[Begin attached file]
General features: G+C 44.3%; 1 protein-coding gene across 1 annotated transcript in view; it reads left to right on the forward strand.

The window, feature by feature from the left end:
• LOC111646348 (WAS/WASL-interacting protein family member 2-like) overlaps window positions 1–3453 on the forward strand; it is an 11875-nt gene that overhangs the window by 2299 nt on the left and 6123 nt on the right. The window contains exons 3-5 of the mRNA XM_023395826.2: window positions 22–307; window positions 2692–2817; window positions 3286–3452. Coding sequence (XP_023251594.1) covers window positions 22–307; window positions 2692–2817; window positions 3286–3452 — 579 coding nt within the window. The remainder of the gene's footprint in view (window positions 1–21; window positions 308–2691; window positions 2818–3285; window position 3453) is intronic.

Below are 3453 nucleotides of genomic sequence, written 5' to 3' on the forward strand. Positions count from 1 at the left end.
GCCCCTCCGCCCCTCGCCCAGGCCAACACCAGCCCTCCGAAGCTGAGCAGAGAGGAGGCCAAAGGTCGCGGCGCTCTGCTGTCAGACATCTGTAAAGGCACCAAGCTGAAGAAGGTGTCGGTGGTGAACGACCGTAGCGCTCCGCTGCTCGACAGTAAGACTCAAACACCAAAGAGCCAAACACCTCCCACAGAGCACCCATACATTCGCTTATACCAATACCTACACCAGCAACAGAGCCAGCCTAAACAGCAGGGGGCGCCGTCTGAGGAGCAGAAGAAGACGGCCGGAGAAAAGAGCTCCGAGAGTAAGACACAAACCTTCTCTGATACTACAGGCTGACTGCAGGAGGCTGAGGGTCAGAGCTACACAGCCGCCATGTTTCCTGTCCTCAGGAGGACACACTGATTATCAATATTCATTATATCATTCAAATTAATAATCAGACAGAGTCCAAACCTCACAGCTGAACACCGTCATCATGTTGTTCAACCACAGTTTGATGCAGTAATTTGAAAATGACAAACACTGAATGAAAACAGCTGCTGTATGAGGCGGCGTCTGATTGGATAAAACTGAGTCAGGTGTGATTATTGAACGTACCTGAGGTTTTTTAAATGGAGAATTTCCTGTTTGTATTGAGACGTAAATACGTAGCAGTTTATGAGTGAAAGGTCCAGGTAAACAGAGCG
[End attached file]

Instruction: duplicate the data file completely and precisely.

General features: G+C 44.3%; 1 protein-coding gene across 1 annotated transcript in view; it reads left to right on the forward strand.

The window, feature by feature from the left end:
• LOC111646348 (WAS/WASL-interacting protein family member 2-like) overlaps window positions 1–3453 on the forward strand; it is an 11875-nt gene that overhangs the window by 2299 nt on the left and 6123 nt on the right. The window contains exons 3-5 of the mRNA XM_023395826.2: window positions 22–307; window positions 2692–2817; window positions 3286–3452. Coding sequence (XP_023251594.1) covers window positions 22–307; window positions 2692–2817; window positions 3286–3452 — 579 coding nt within the window. The remainder of the gene's footprint in view (window positions 1–21; window positions 308–2691; window positions 2818–3285; window position 3453) is intronic.

Below are 3453 nucleotides of genomic sequence, written 5' to 3' on the forward strand. Positions count from 1 at the left end.
GCCCCTCCGCCCCTCGCCCAGGCCAACACCAGCCCTCCGAAGCTGAGCAGAGAGGAGGCCAAAGGTCGCGGCGCTCTGCTGTCAGACATCTGTAAAGGCACCAAGCTGAAGAAGGTGTCGGTGGTGAACGACCGTAGCGCTCCGCTGCTCGACAGTAAGACTCAAACACCAAAGAGCCAAACACCTCCCACAGAGCACCCATACATTCGCTTATACCAATACCTACACCAGCAACAGAGCCAGCCTAAACAGCAGGGGGCGCCGTCTGAGGAGCAGAAGAAGACGGCCGGAGAAAAGAGCTCCGAGAGTAAGACACAAACCTTCTCTGATACTACAGGCTGACTGCAGGAGGCTGAGGGTCAGAGCTACACAGCCGCCATGTTTCCTGTCCTCAGGAGGACACACTGATTATCAATATTCATTATATCATTCAAATTAATAATCAGACAGAGTCCAAACCTCACAGCTGAACACCGTCATCATGTTGTTCAACCACAGTTTGATGCAGTAATTTGAAAATGACAAACACTGAATGAAAACAGCTGCTGTATGAGGCGGCGTCTGATTGGATAAAACTGAGTCAGGTGTGATTATTGAACGTACCTGAGGTTTTTTAAATGGAGAATTTCCTGTTTGTATTGAGACGTAAATACGTAGCAGTTTATGAGTGAAAGGTCCAGGTAAACAGAGCG